While he acknowledges the cultural climate of the day is enough to polarize our pew-lined aisles, he also contends that maybe there’s a healthier, more empathetic way. The tongue-in-cheek quirkiness of “Jesus Loves You (And I’m Trying),” for example, starts in the mire of the comments section, finds its way to the real world with a family member and ends with Gray realizing, “It begins right here with the man in the mirror, if I hope to love my neighbor well. ’Cause I’ve lived long enough to learn the faults I find in others are the same things I don’t like about myself.”
This same kind of quiet conviction pulses through the pop-centric “Be Kind,” which he penned alongside Paul Duncan, Colby Wedgeworth and Charlie Peacock. Inspired by the quote, “Be kind, for everyone you meet is fighting a hard battle,” the track is far more than a bumper-sticker-worthy catchphrase. “That little combination of words shifted the way I saw everybody around me,” the singer shares. “I’ve been through some hard things, and I wasn’t my best self a lot of the time. I would hope that during that season people might have seen me through the lens of kindness and empathy. So I thought writing a song about it could potentially help us all see each other better.”
The Gospel-inflected, choir-assisted “When I Say Yes” captures another moment of clarity when he was able to view a bunch of fifth graders in a new light, and in turn, discover something about his own spiritual path. A group of passionate kids attending a camp where Gray has spent the better part of the past 30 summers leading worship helped him realize our initial “yes” to Jesus is far less complicated than we try to make it.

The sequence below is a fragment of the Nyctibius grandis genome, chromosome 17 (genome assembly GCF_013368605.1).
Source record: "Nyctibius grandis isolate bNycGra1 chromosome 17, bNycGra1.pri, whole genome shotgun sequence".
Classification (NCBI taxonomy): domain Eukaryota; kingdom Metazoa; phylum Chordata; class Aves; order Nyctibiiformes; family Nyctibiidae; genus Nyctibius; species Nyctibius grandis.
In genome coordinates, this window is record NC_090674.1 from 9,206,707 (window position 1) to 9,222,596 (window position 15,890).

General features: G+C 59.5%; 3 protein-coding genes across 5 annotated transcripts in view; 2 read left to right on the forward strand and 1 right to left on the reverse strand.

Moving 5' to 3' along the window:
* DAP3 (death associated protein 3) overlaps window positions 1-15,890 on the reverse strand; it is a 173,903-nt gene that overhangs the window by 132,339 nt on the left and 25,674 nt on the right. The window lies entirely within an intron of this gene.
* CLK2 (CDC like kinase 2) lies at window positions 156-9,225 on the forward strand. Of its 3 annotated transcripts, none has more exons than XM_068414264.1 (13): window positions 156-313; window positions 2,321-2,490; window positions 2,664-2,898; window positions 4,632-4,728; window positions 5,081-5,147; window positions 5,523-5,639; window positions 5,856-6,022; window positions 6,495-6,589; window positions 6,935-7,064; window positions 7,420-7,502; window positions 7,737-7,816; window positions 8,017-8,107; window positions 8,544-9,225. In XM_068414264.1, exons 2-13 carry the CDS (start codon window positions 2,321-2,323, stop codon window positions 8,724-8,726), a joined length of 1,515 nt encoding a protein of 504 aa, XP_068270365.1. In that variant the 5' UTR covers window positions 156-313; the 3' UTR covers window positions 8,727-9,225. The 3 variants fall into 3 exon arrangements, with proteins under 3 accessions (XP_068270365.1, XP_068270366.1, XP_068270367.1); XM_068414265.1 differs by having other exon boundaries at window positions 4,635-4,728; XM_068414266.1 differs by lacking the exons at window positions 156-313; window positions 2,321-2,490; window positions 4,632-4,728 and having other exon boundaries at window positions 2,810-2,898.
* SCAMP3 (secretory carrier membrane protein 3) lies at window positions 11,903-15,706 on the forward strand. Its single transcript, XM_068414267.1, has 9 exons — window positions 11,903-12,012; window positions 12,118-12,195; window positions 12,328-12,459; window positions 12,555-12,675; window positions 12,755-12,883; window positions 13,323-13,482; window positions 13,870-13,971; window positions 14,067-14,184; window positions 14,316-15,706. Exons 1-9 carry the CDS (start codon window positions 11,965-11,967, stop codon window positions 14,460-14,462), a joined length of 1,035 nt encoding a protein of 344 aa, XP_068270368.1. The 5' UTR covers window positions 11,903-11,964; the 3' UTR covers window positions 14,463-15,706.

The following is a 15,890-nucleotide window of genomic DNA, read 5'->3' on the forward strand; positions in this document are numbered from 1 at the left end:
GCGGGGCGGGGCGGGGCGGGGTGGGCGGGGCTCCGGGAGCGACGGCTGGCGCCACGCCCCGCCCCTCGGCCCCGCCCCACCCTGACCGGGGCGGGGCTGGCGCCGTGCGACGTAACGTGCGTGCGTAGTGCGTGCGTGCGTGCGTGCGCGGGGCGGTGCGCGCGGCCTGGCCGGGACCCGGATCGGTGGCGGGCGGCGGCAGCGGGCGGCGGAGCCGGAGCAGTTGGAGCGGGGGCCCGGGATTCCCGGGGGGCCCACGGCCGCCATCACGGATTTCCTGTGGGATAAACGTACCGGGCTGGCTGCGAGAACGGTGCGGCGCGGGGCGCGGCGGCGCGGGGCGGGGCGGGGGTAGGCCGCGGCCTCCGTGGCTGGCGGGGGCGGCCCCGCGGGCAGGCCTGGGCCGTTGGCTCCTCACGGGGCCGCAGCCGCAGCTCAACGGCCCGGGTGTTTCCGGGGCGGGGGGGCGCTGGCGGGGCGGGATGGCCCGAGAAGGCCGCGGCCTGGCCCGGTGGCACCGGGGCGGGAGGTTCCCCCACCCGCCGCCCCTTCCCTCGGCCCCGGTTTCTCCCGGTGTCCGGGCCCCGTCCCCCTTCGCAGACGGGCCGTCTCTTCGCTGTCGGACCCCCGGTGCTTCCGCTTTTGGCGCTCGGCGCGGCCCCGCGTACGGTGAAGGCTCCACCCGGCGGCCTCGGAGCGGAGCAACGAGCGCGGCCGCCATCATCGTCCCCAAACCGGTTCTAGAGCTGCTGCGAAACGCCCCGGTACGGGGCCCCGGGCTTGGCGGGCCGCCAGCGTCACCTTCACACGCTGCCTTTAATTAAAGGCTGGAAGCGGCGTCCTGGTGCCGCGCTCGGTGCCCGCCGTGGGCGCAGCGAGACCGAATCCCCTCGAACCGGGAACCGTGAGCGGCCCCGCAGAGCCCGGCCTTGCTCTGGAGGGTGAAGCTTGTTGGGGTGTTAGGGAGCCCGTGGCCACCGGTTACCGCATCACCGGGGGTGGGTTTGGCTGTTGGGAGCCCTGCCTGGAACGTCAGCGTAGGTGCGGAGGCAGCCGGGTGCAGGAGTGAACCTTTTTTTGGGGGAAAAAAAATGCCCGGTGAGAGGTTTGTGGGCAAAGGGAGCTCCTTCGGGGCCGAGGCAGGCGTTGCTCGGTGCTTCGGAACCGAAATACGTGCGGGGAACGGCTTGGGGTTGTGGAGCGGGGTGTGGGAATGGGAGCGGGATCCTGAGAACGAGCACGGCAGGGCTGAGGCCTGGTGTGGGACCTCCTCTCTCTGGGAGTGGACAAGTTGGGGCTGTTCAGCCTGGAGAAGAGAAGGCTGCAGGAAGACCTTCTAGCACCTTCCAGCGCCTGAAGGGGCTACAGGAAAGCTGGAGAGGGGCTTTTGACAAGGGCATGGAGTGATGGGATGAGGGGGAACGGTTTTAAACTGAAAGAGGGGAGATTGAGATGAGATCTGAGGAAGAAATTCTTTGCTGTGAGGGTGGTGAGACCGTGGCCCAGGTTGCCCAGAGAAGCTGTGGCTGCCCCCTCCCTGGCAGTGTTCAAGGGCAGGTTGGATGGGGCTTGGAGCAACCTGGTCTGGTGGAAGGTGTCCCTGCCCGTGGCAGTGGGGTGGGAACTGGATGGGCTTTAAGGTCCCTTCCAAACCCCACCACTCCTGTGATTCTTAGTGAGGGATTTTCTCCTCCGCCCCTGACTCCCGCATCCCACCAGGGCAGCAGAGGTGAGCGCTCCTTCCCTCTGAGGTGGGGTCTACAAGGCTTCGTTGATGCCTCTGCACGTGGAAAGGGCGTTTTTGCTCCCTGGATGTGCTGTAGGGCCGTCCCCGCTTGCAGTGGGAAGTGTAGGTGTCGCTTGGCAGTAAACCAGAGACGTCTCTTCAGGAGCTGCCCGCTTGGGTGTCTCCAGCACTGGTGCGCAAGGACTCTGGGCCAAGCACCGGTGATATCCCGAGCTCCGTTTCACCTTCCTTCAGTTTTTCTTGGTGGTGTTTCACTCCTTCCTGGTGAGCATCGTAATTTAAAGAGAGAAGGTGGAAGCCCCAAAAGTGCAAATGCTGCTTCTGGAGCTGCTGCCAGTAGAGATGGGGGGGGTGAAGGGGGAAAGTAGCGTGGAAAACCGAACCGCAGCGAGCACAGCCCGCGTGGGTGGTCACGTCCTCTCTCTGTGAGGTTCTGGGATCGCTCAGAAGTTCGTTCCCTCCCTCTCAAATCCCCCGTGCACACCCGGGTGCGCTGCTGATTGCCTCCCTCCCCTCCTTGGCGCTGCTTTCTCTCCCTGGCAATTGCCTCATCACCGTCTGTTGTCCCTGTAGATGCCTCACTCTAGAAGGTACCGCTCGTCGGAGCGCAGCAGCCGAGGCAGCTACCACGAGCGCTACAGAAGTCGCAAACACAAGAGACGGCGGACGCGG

“In religious culture, we have a tendency to make salvation a condition of understanding and intellectually assenting to these certain ideas, when actually, if we boil it way down, salvation is having a ‘yes’ in our heart. As long as you have a ‘yes’ in your heart — even a fumbling ‘yes’ — the details will work themselves out,” Gray asserts. “These fifth graders made me think about my own story. I gave my first ‘yes’ to the Lord decades ago, and I’m still working out the details.”
Perhaps that’s why Gray writes songs — to work out the details of life and faith and relationship. While his music has always given listeners a safe space to do the same, the veteran artist reveals he finds himself writing from a different perspective on Land of the Living. “I now see songwriting as trying to offer healing language to the world,” Gray says. “It makes it less egocentric. It’s not about me expressing myself. Instead, it’s about me trying to love my audience well.”